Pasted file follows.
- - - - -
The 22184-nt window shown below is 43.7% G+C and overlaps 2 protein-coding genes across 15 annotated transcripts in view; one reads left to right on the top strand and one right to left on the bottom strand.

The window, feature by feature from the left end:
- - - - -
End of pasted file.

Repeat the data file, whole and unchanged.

The 22184-nt window shown below is 43.7% G+C and overlaps 2 protein-coding genes across 15 annotated transcripts in view; one reads left to right on the top strand and one right to left on the bottom strand.

The window, feature by feature from the left end: